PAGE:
MP of the week: Adrian Poleahla

This week’s featured missing person is Adrian Curtis Poleahla, a Native American man who disappeared from Keams Canyon, Arizona on January 25, 2011. He was supposedly en route to Phoenix. His family, who hadn’t heard from him since August 2010, reported him missing in April 2012.

Poleahla is a talented wood carver and his kachina carvings fetched pretty good prices at galleries. The circumstances of his disappearance are unclear, but I hope he’s still out there. He’d be about 53 today.

18 thoughts on “MP of the week: Adrian Poleahla

  1. marsyao October 21, 2020 / 10:05 am

    Beautiful carvings, I can afford none of these

    • Meaghan October 21, 2020 / 10:07 am

      They are lovely and it’s nice to see art out there for sale by Native artists.

  2. Patrick Kerrigan October 21, 2020 / 2:21 pm

    The question I have is what was he arrested for, that he did time in jail for. Also, was he on probation. I think someone with his background would better known among the artistic community.

    I seem to remember reading about Taos, New Mexico, as some sort of artistic community. Off course it was a number of years ago.

    I would advertise his disappearance in any magazines that cover that kind of art, or stuff related to wood carving.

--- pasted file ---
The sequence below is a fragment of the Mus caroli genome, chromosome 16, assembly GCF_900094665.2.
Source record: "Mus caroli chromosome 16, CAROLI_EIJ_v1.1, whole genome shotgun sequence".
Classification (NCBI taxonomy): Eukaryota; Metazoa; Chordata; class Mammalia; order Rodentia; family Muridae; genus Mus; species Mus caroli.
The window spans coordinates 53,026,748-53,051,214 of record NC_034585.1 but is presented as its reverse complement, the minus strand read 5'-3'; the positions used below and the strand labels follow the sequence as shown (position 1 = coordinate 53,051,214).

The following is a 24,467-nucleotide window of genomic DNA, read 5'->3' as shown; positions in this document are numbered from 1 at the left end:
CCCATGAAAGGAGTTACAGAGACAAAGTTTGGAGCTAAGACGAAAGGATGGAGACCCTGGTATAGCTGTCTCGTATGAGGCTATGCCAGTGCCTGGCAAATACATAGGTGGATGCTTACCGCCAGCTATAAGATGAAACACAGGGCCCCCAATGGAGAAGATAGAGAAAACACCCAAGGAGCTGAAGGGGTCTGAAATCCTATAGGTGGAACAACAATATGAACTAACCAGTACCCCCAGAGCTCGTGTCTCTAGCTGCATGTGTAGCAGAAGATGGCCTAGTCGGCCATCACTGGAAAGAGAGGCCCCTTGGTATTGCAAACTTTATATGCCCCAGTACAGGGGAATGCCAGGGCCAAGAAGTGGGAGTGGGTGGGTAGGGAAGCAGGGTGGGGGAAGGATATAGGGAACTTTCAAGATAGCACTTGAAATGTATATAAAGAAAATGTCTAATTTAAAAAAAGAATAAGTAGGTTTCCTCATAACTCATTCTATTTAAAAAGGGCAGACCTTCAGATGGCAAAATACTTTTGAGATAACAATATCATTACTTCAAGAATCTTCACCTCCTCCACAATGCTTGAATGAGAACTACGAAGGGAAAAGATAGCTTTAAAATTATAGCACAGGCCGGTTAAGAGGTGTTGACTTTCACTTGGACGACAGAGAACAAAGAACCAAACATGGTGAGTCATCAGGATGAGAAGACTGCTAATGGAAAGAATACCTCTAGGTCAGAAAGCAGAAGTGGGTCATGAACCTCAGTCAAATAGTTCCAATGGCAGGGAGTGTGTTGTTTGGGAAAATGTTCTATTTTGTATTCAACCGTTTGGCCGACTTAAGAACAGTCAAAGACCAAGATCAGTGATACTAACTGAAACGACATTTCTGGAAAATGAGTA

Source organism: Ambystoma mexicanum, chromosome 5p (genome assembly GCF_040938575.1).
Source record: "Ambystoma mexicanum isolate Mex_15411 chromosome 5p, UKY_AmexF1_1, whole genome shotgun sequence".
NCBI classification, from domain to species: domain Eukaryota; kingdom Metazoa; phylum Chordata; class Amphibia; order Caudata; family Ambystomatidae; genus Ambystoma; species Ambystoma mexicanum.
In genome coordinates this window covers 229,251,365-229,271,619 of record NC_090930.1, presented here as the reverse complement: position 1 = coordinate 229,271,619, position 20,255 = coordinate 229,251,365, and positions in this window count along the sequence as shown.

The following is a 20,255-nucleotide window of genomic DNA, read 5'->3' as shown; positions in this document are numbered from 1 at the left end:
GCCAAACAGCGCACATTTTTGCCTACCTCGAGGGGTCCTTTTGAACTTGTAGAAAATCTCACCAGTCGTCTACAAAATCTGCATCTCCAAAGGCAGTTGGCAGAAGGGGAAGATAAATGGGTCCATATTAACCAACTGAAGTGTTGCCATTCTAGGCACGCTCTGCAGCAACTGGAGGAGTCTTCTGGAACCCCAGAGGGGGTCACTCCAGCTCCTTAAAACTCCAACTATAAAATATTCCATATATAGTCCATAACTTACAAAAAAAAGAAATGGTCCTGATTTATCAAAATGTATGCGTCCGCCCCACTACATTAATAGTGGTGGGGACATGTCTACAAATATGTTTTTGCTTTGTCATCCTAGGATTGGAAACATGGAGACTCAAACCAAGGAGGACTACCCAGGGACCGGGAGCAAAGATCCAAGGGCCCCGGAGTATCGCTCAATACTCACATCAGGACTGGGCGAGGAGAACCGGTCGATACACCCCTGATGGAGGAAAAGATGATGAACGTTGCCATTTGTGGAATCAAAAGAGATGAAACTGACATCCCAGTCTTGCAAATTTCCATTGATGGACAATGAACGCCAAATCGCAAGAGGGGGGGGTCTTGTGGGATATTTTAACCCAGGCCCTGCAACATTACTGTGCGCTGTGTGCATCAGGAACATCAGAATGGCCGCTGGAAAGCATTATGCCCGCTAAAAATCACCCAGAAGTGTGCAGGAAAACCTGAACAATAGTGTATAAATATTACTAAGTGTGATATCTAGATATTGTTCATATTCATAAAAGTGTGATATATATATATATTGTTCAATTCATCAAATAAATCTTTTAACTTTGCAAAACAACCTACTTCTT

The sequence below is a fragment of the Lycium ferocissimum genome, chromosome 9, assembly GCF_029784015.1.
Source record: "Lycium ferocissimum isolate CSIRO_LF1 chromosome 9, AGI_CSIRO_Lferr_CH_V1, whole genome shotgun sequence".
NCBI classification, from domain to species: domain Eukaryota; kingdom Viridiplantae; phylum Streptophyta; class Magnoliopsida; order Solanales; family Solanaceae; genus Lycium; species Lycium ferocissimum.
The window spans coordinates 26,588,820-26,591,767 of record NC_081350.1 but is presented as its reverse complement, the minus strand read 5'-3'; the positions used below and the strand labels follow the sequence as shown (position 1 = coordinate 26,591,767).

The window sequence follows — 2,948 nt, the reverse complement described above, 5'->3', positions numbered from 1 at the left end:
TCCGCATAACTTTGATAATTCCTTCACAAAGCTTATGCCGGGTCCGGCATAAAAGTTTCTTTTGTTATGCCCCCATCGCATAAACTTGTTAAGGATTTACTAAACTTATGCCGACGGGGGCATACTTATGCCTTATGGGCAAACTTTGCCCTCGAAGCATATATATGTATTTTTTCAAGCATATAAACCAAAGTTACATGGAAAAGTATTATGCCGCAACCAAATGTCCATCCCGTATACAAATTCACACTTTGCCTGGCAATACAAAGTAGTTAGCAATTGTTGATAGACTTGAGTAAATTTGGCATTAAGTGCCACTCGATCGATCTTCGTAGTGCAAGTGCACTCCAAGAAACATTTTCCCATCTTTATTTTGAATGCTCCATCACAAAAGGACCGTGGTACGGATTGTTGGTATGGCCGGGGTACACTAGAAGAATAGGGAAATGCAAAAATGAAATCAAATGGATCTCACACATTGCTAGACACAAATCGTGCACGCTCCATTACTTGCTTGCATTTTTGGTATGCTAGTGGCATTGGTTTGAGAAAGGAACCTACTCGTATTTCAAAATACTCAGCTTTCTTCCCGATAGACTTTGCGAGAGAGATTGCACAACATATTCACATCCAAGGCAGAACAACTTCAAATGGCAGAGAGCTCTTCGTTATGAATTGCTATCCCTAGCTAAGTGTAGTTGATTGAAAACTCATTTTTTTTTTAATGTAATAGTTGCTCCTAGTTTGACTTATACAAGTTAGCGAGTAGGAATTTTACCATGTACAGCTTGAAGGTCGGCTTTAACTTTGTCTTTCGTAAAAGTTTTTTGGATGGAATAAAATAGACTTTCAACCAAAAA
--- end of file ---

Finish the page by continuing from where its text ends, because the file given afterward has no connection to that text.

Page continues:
I wonder if he is a veteran.

    • marsyao October 21, 2020 / 2:36 pm

      I could find he was charged with DISORDERLY CONDUCT-FIGHTING, ASSAULT-WITH INTENT OR KNOWINGLY CAUSE INJURY TO O and FAILURE TO APPEAR 2ND DEG in March 2008 and his bond was forfeited, maybe relate to this charge ?

  3. Patrick Kerrigan October 21, 2020 / 3:56 pm

    I did a general search online and found references to a gallery in Santa Fe. New Mexico that had some of his stuff.

    Also, I came across and downloaded a copy of “The Drum”, it’s a publication from Lost & Missing in Indian Country. It was founded by Janet Franson, a retired homicide investigator. She worked for NCEMC and also for NamUs.

    The issue had many pictures of Native Americans from all over the country. They are seeking pictures of many others.

    They also have a Facebook page. Another resource for missing Native Americans

  4. Dawn Marie October 21, 2020 / 5:49 pm

    Taos is definitely a place for artists of all kinds. Georgia O’Keeffe kinda made it famous.

    • Patrick Kerrigan October 21, 2020 / 7:53 pm

      Dawn, thanks for backing up my memory. I looked at a road atlas for where he was last seen. That is one huge Indian Reservation. That’s one of the problems in regards to some of these missing Native Americans. They live on large Indian Reservations, with small inexperienced police departments. Also, they don’t have the staff or tools to cover these reservations. Plus, their are jurisdictional issues, because state and other law enforcement authorities can’t enforce laws, or provide support.

  5. Mia October 22, 2020 / 5:14 pm

    Thanks for the most recent super-sized update! Lots of crazy stuff in Utah, huh ?